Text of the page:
Terms used in digital photography
The following terms are used in digital photography:
Aperture: The opening that lets light travel to the camera's interior where the sensor is placed.
Digital zoom: The process of blowing up a part of the picture. This function that is performed within the digital camera leads to a loss of picture quality.
JPEG: The term used to describe the compression of a digital image. This compression ratio was fixed by the Joint Photo Experts Group to reduce the picture size. However, the reduction leads to a considerable loss of picture quality.
Megapixels: An image that is made up of one million pixels.
Memory: The storage space provided within digital cameras to store pictures.
1 MP camera: This is a camera that can shoot an image which is made up of one million pixels.
Optical Zoom: This is used to change the focal length and magnification of the lens.
Pixels: It is a contraction of the term PIcture Element with a numerical value between 0 and 255. Each pixel is made up of three color channels.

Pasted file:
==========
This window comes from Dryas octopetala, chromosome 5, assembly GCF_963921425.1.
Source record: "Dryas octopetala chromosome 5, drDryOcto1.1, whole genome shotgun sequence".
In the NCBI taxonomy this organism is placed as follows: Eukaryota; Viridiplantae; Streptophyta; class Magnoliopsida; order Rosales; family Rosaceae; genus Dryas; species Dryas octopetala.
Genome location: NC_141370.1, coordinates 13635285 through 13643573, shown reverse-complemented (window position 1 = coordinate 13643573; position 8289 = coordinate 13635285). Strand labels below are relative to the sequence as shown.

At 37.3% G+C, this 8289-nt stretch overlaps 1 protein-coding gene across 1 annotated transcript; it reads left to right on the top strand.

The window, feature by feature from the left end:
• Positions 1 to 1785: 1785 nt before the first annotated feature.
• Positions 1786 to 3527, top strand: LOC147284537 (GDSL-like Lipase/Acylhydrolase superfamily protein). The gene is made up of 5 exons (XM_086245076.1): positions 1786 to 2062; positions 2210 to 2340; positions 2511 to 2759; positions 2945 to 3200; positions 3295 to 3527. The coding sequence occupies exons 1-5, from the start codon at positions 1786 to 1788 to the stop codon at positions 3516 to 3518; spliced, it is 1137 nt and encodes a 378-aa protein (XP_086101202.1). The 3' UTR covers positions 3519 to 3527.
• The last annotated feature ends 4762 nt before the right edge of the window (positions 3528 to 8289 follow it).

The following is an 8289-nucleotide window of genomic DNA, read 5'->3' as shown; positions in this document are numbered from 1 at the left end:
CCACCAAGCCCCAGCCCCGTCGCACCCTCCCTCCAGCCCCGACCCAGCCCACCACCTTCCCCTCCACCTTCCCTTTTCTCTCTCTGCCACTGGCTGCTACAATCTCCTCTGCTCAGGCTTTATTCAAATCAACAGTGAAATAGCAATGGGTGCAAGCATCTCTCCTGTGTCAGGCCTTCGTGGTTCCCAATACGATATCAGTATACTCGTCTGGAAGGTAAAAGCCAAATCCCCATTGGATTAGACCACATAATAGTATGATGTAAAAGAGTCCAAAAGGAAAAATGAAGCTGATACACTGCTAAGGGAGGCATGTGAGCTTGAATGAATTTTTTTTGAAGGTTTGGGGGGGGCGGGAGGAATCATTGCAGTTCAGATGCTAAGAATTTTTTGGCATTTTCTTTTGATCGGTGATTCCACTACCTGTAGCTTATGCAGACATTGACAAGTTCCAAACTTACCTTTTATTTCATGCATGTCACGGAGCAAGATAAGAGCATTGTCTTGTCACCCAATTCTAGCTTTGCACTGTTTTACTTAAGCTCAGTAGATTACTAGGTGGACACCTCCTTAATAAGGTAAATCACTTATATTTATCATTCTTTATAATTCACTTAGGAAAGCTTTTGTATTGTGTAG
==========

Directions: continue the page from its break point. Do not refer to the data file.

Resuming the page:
Pixel Count: This is the number of pixels that go into making each image.
PPI: This is the acronym of pixels per inch, and is used to describe the picture quality. The higher the number of pixels per inch the better is the picture.
RAW/NEF: This is an uncompressed image as shot by the camera. The RAW picture format has been introduced by Canon. Nikon calls this format as NEF.
Sensor: The digital strip that receives light. It performs the same role that the negative does in the conventional camera.
Shutter Speed: The duration for which the camera's aperture opens to allow the light to stream in.
TIFF: This is the short form of Tagged Image File Format. There is no loss of information in this format. But the file sizes are very large.
White Balance: The setting used to ensure white light. A digital camera normally has settings for sunlight, shade, electronic flash, fluorescent lighting and tungsten lighting. You need to adjust them before shooting.